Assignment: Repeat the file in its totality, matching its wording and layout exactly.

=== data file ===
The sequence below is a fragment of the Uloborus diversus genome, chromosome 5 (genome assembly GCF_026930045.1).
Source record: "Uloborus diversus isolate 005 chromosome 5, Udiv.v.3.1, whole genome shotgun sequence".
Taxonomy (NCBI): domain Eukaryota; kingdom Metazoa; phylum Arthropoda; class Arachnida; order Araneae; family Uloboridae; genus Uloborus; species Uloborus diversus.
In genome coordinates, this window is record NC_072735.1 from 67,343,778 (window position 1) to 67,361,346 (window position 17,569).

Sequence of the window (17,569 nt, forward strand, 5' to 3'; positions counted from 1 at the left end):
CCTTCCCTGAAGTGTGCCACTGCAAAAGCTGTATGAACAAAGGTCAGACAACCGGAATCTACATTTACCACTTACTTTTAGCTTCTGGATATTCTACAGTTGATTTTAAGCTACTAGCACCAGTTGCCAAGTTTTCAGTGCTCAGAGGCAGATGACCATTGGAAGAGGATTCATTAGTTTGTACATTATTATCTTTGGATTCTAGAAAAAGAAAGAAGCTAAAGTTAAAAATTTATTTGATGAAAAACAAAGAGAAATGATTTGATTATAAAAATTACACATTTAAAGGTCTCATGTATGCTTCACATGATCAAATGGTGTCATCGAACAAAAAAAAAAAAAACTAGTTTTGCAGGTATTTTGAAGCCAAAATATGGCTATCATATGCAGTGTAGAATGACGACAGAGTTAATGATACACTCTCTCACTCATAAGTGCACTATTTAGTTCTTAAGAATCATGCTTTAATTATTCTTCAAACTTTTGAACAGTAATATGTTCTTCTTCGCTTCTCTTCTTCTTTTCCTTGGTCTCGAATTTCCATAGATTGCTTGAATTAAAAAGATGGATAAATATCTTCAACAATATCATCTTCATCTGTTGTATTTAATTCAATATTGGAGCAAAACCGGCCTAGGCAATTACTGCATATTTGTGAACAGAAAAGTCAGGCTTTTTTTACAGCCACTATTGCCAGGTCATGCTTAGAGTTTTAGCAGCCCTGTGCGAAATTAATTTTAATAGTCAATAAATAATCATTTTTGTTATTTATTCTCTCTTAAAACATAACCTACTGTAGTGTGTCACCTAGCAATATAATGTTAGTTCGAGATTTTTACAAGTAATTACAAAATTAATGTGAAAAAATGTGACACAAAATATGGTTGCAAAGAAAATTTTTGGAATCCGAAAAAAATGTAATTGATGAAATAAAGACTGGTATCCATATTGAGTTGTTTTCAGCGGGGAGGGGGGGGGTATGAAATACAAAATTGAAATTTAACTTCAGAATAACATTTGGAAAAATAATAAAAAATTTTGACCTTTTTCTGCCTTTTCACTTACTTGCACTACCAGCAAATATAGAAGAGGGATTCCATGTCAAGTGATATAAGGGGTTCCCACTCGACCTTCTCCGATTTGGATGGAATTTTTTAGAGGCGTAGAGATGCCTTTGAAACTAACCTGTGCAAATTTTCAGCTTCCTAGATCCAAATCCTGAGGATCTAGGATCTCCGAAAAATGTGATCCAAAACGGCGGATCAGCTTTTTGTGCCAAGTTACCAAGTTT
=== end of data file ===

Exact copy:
The sequence below is a fragment of the Uloborus diversus genome, chromosome 5 (genome assembly GCF_026930045.1).
Source record: "Uloborus diversus isolate 005 chromosome 5, Udiv.v.3.1, whole genome shotgun sequence".
Taxonomy (NCBI): domain Eukaryota; kingdom Metazoa; phylum Arthropoda; class Arachnida; order Araneae; family Uloboridae; genus Uloborus; species Uloborus diversus.
In genome coordinates, this window is record NC_072735.1 from 67,343,778 (window position 1) to 67,361,346 (window position 17,569).

Sequence of the window (17,569 nt, forward strand, 5' to 3'; positions counted from 1 at the left end):
CCTTCCCTGAAGTGTGCCACTGCAAAAGCTGTATGAACAAAGGTCAGACAACCGGAATCTACATTTACCACTTACTTTTAGCTTCTGGATATTCTACAGTTGATTTTAAGCTACTAGCACCAGTTGCCAAGTTTTCAGTGCTCAGAGGCAGATGACCATTGGAAGAGGATTCATTAGTTTGTACATTATTATCTTTGGATTCTAGAAAAAGAAAGAAGCTAAAGTTAAAAATTTATTTGATGAAAAACAAAGAGAAATGATTTGATTATAAAAATTACACATTTAAAGGTCTCATGTATGCTTCACATGATCAAATGGTGTCATCGAACAAAAAAAAAAAAAACTAGTTTTGCAGGTATTTTGAAGCCAAAATATGGCTATCATATGCAGTGTAGAATGACGACAGAGTTAATGATACACTCTCTCACTCATAAGTGCACTATTTAGTTCTTAAGAATCATGCTTTAATTATTCTTCAAACTTTTGAACAGTAATATGTTCTTCTTCGCTTCTCTTCTTCTTTTCCTTGGTCTCGAATTTCCATAGATTGCTTGAATTAAAAAGATGGATAAATATCTTCAACAATATCATCTTCATCTGTTGTATTTAATTCAATATTGGAGCAAAACCGGCCTAGGCAATTACTGCATATTTGTGAACAGAAAAGTCAGGCTTTTTTTACAGCCACTATTGCCAGGTCATGCTTAGAGTTTTAGCAGCCCTGTGCGAAATTAATTTTAATAGTCAATAAATAATCATTTTTGTTATTTATTCTCTCTTAAAACATAACCTACTGTAGTGTGTCACCTAGCAATATAATGTTAGTTCGAGATTTTTACAAGTAATTACAAAATTAATGTGAAAAAATGTGACACAAAATATGGTTGCAAAGAAAATTTTTGGAATCCGAAAAAAATGTAATTGATGAAATAAAGACTGGTATCCATATTGAGTTGTTTTCAGCGGGGAGGGGGGGGGTATGAAATACAAAATTGAAATTTAACTTCAGAATAACATTTGGAAAAATAATAAAAAATTTTGACCTTTTTCTGCCTTTTCACTTACTTGCACTACCAGCAAATATAGAAGAGGGATTCCATGTCAAGTGATATAAGGGGTTCCCACTCGACCTTCTCCGATTTGGATGGAATTTTTTAGAGGCGTAGAGATGCCTTTGAAACTAACCTGTGCAAATTTTCAGCTTCCTAGATCCAAATCCTGAGGATCTAGGATCTCCGAAAAATGTGATCCAAAACGGCGGATCAGCTTTTTGTGCCAAGTTACCAAGTTT